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An ELT made of cardboard in your garden?

29 Sep 2011, 18:08 UTC
An ELT made of cardboard in your garden? Markus Kissler-Patig
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I am calling myself a Planetary Astronomer, essentially because I use ground-based telescopes to study our solar system bodies. Even if I often write posts on this blog about the wonderful results brought to us by space missions, space stations and other space-releated projects, my heart and my work are mostly dedicated to pushing the limit of ground-based telescopes and their instruments. Extremely Large Telescopes (or ELTs), ground-based telescopes with an aperture larger than 30m are without any doubt the next giant leap in the development of astronomy. I always wondered what it would be to be close to one of these giants, now I know…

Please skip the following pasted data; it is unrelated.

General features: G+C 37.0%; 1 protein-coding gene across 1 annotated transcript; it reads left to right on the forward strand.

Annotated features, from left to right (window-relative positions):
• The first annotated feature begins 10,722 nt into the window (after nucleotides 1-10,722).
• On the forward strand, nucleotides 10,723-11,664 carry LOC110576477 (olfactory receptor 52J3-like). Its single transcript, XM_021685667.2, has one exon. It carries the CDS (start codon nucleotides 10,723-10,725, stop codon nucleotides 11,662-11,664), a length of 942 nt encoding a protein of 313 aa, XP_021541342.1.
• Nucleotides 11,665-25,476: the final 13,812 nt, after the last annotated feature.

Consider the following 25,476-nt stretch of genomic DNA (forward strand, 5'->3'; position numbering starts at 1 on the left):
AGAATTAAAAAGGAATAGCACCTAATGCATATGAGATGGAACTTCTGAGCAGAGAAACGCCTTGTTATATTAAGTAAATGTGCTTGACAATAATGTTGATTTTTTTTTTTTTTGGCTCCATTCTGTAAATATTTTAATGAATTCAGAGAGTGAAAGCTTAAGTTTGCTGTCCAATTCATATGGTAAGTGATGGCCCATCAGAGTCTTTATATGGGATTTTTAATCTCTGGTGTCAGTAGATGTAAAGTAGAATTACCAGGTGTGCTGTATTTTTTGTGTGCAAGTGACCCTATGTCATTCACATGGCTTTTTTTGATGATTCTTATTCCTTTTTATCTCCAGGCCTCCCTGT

A few years ago, the ELTs were mostly speculated projects, but today they are becoming a reality. I witnessed this change over this year by attending several workshops dedicated to the design, science, and instrumentation of the ELT. The “Feeding the Giants” workshop at Ischia, an island near Naples, Italy in August 2011 was a great opportunity to reconnect with my ground-based astronomer colleagues. During those 5 days, we exchanged our vision on the future of astronomy, including the role of these giant telescopes (TMT, E-ELT, Giant Magellan) to answer fundamental questions in astronomy ...

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